State and local officials were jubilant when they announced the news tonight, June 30, at the Asheville Area Chamber of Commerce's annual dinner: Linamar would take over the old Volvo plant, recently purchased for $7 million by Buncombe County, and provide 363 jobs and $80 million in capital investment, with the possibility of more to come. The average job will pay $39,752 with benefits.
"This company could have gone anywhere in the world. They chose Asheville," Gov. Bev Perdue told the audience of local business owners. She asserted the combination of incentives, infrastructure and education secured the deal.
"This project didn't happen because there was a jobs fairy that flew over Asheville and sprinkled some dust down and said 'you all deserve this,'" Perdue said. "It doesn't work that way when 49 other states are competing for the same jobs."
Linamar will hold a job fair at the Haynes Building on AB-Tech's Enka campus from 12 p.m. to 8 p.m. on Tuesday, July 5, and 9 a.m. to 5 p.m. on Wednesday, July 6. Renovation begins in August, and production in November. The company aims to have full production going by late 2013.
The deal's origins stretch back to late last year, when local officials, led by Buncombe Commissioner K. Ray Bailey, current chair of the local Economic Development Coalition, began brokering an agreement with Linamar. Last December, the governor called Volvo to convince them to lower the selling price of their former plant in order to facilitate the deal. City officials were also involved in the negotiations, with Mayor Terry Bellamy taking company executives on a tour of the old plant. Several weeks ago, Linamar CEO Linda Hasenfratz visited the area and met with the governor.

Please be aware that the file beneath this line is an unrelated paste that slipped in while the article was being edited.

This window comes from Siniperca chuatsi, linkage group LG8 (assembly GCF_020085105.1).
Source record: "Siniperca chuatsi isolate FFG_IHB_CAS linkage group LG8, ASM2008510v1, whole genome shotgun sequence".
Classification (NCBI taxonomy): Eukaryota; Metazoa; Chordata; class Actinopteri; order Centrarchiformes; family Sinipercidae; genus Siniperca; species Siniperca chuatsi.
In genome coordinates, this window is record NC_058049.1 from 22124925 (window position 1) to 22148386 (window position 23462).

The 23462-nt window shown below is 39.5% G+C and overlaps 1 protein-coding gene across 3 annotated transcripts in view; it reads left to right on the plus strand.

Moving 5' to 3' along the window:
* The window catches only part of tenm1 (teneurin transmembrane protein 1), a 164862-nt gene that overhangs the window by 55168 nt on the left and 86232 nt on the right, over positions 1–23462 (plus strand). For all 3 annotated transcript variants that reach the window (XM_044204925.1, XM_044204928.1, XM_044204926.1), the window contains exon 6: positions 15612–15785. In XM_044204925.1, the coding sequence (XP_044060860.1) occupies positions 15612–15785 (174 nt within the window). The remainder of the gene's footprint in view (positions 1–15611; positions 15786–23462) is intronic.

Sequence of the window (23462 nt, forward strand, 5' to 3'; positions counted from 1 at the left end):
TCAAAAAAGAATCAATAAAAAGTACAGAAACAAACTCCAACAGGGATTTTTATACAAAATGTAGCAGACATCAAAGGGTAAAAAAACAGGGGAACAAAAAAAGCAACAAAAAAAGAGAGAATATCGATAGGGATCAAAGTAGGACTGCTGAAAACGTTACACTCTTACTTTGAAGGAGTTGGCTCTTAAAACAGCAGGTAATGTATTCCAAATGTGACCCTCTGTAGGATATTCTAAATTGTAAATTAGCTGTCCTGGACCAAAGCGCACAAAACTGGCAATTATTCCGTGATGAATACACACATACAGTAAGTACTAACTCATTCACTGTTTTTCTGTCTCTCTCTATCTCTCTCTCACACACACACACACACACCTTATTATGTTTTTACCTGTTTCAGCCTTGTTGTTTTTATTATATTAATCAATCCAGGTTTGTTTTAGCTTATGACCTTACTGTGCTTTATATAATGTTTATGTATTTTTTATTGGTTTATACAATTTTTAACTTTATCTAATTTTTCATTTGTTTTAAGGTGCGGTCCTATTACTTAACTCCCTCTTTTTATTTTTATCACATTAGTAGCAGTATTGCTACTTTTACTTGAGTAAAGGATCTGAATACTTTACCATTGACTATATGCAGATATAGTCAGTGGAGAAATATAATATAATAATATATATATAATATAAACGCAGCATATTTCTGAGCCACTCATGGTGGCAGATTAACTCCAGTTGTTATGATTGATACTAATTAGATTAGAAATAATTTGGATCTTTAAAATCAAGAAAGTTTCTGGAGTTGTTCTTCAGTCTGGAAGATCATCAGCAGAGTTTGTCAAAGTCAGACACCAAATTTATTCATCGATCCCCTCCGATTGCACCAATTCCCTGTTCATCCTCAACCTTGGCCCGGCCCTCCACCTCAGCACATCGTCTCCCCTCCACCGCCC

"This was a long journey for us, it took a long time to decide on this, but the support was incredible at all levels: We couldn't say no," Nick Adams, the company's vice president for global sales, said. "We're not moving work here, we're starting growth. Nobody's losing their job somewhere else."
Adams also praised the area's community college system as one of the best the company has seen, and he said it will pursue apprenticeship and internship programs with AB-Tech.
Ironically, one of the Asheville plant's first clients will be Volvo, the former occupant.
The city will pay its share of the incentives via tax rebates, while Buncombe will pull from an economic development fund for its share. The state's $9 million will consist of a combination of grants and tax rebates. Board of Commissioners' Chair David Gantt told Xpress that additional jobs are a strong possibility given Linamar's record of growth.
City and county officials promised that the incentives are dependent upon Linamar meeting investment and payroll benchmarks.
According to Linamar executives, the county's role in securing the building was vital, allowing them to gather additional capital to make the renovation possible. As part of the deal, Linamar will buy the building from the county in early 2012, allowing the county to recoup the money it spent on the sale.
Gantt claimed that for every job Linamar brings to the area, it will create another three indirectly.
"We didn't get the memo that said manufacturing is dead in the United States!" he exclaimed, praising his colleagues' "political guts" in choosing to buy the Volvo plant.
Bellamy, who donned a Linamar cap for her speech, pledged the company "the full support of the city, the strength of our world-class workforce and the innovative and independent spirt of our residents."
The commissioners will discuss the deal in more detail at their July 26 meeting. Asheville City Council will vote on the city's portion of the incentive package at an upcoming meeting.
Photos and Twitter dispatches from the announcement below.
— David Forbes, senior news reporter; Jake Frankel, staff reporter; Margaret Williams, news editor
Photos by Jonathan Welch
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